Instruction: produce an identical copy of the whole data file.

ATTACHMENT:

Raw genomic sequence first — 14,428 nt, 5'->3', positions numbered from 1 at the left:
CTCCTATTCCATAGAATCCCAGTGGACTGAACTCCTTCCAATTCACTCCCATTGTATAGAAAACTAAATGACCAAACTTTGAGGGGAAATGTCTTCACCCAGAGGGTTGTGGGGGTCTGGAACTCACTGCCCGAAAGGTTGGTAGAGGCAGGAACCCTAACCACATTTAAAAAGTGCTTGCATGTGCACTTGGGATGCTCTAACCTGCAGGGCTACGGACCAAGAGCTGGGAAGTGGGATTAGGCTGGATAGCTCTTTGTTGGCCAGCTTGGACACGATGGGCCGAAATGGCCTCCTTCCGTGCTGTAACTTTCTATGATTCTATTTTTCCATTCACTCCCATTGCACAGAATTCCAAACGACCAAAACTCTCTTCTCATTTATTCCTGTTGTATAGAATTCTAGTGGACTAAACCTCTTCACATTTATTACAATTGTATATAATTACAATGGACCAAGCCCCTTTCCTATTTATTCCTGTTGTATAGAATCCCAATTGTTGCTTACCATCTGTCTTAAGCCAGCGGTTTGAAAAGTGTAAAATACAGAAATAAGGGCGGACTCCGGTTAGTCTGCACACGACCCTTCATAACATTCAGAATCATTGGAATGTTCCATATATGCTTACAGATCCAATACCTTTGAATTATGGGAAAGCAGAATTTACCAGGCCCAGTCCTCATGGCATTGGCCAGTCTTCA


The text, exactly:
Raw genomic sequence first — 14,428 nt, 5'->3', positions numbered from 1 at the left:
CTCCTATTCCATAGAATCCCAGTGGACTGAACTCCTTCCAATTCACTCCCATTGTATAGAAAACTAAATGACCAAACTTTGAGGGGAAATGTCTTCACCCAGAGGGTTGTGGGGGTCTGGAACTCACTGCCCGAAAGGTTGGTAGAGGCAGGAACCCTAACCACATTTAAAAAGTGCTTGCATGTGCACTTGGGATGCTCTAACCTGCAGGGCTACGGACCAAGAGCTGGGAAGTGGGATTAGGCTGGATAGCTCTTTGTTGGCCAGCTTGGACACGATGGGCCGAAATGGCCTCCTTCCGTGCTGTAACTTTCTATGATTCTATTTTTCCATTCACTCCCATTGCACAGAATTCCAAACGACCAAAACTCTCTTCTCATTTATTCCTGTTGTATAGAATTCTAGTGGACTAAACCTCTTCACATTTATTACAATTGTATATAATTACAATGGACCAAGCCCCTTTCCTATTTATTCCTGTTGTATAGAATCCCAATTGTTGCTTACCATCTGTCTTAAGCCAGCGGTTTGAAAAGTGTAAAATACAGAAATAAGGGCGGACTCCGGTTAGTCTGCACACGACCCTTCATAACATTCAGAATCATTGGAATGTTCCATATATGCTTACAGATCCAATACCTTTGAATTATGGGAAAGCAGAATTTACCAGGCCCAGTCCTCATGGCATTGGCCAGTCTTCA